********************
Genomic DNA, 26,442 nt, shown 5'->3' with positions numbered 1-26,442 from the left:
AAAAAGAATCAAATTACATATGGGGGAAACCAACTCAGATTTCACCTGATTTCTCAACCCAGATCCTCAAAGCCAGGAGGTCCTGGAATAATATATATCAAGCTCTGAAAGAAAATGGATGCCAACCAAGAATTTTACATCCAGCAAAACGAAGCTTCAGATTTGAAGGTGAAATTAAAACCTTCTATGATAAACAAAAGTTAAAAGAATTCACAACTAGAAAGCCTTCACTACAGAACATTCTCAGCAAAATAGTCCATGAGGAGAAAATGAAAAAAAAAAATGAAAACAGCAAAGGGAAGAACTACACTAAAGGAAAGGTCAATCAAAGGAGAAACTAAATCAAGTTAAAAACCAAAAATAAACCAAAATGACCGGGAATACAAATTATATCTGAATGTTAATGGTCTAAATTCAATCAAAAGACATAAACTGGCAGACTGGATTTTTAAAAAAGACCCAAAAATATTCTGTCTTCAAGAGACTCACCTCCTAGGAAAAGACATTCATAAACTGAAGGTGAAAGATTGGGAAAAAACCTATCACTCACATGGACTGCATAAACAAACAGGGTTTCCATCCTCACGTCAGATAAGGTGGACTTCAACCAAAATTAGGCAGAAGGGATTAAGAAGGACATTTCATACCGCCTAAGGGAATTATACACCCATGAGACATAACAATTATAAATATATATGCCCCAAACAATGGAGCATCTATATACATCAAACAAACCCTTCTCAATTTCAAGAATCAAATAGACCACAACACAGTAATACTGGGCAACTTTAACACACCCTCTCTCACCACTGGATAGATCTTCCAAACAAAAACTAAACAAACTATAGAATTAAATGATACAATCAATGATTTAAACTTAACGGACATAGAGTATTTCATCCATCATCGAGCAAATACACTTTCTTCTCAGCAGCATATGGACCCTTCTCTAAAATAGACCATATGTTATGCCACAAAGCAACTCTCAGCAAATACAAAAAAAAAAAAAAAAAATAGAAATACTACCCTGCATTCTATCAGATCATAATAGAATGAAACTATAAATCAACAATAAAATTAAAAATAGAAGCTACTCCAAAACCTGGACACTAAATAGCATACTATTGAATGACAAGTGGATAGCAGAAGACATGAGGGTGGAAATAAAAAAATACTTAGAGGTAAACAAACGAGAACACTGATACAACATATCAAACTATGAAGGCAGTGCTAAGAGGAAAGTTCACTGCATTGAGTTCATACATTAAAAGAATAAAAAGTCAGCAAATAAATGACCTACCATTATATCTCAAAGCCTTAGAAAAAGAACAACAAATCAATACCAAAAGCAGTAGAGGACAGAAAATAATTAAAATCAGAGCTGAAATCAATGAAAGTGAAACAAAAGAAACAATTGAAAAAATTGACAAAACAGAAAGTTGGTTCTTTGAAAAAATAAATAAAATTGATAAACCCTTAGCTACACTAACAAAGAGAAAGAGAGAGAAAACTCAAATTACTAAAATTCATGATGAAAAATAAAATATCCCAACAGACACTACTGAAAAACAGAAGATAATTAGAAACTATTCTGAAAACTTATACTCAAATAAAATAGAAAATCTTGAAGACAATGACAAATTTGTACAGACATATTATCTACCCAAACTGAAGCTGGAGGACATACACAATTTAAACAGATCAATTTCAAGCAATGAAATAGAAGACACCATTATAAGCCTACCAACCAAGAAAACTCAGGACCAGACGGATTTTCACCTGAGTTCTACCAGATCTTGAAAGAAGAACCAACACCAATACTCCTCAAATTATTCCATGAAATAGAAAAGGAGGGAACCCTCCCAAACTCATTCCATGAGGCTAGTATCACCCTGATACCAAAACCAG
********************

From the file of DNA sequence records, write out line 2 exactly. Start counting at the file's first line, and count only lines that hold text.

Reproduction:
AAAAAGAATCAAATTACATATGGGGGAAACCAACTCAGATTTCACCTGATTTCTCAACCCAGATCCTCAAAGCCAGGAGGTCCTGGAATAATATATATCAAGCTCTGAAAGAAAATGGATGCCAACCAAGAATTTTACATCCAGCAAAACGAAGCTTCAGATTTGAAGGTGAAATTAAAACCTTCTATGATAAACAAAAGTTAAAAGAATTCACAACTAGAAAGCCTTCACTACAGAACATTCTCAGCAAAATAGTCCATGAGGAGAAAATGAAAAAAAAAAATGAAAACAGCAAAGGGAAGAACTACACTAAAGGAAAGGTCAATCAAAGGAGAAACTAAATCAAGTTAAAAACCAAAAATAAACCAAAATGACCGGGAATACAAATTATATCTGAATGTTAATGGTCTAAATTCAATCAAAAGACATAAACTGGCAGACTGGATTTTTAAAAAAGACCCAAAAATATTCTGTCTTCAAGAGACTCACCTCCTAGGAAAAGACATTCATAAACTGAAGGTGAAAGATTGGGAAAAAACCTATCACTCACATGGACTGCATAAACAAACAGGGTTTCCATCCTCACGTCAGATAAGGTGGACTTCAACCAAAATTAGGCAGAAGGGATTAAGAAGGACATTTCATACCGCCTAAGGGAATTATACACCCATGAGACATAACAATTATAAATATATATGCCCCAAACAATGGAGCATCTATATACATCAAACAAACCCTTCTCAATTTCAAGAATCAAATAGACCACAACACAGTAATACTGGGCAACTTTAACACACCCTCTCTCACCACTGGATAGATCTTCCAAACAAAAACTAAACAAACTATAGAATTAAATGATACAATCAATGATTTAAACTTAACGGACATAGAGTATTTCATCCATCATCGAGCAAATACACTTTCTTCTCAGCAGCATATGGACCCTTCTCTAAAATAGACCATATGTTATGCCACAAAGCAACTCTCAGCAAATACAAAAAAAAAAAAAAAAAATAGAAATACTACCCTGCATTCTATCAGATCATAATAGAATGAAACTATAAATCAACAATAAAATTAAAAATAGAAGCTACTCCAAAACCTGGACACTAAATAGCATACTATTGAATGACAAGTGGATAGCAGAAGACATGAGGGTGGAAATAAAAAAATACTTAGAGGTAAACAAACGAGAACACTGATACAACATATCAAACTATGAAGGCAGTGCTAAGAGGAAAGTTCACTGCATTGAGTTCATACATTAAAAGAATAAAAAGTCAGCAAATAAATGACCTACCATTATATCTCAAAGCCTTAGAAAAAGAACAACAAATCAATACCAAAAGCAGTAGAGGACAGAAAATAATTAAAATCAGAGCTGAAATCAATGAAAGTGAAACAAAAGAAACAATTGAAAAAATTGACAAAACAGAAAGTTGGTTCTTTGAAAAAATAAATAAAATTGATAAACCCTTAGCTACACTAACAAAGAGAAAGAGAGAGAAAACTCAAATTACTAAAATTCATGATGAAAAATAAAATATCCCAACAGACACTACTGAAAAACAGAAGATAATTAGAAACTATTCTGAAAACTTATACTCAAATAAAATAGAAAATCTTGAAGACAATGACAAATTTGTACAGACATATTATCTACCCAAACTGAAGCTGGAGGACATACACAATTTAAACAGATCAATTTCAAGCAATGAAATAGAAGACACCATTATAAGCCTACCAACCAAGAAAACTCAGGACCAGACGGATTTTCACCTGAGTTCTACCAGATCTTGAAAGAAGAACCAACACCAATACTCCTCAAATTATTCCATGAAATAGAAAAGGAGGGAACCCTCCCAAACTCATTCCATGAGGCTAGTATCACCCTGATACCAAAACCAG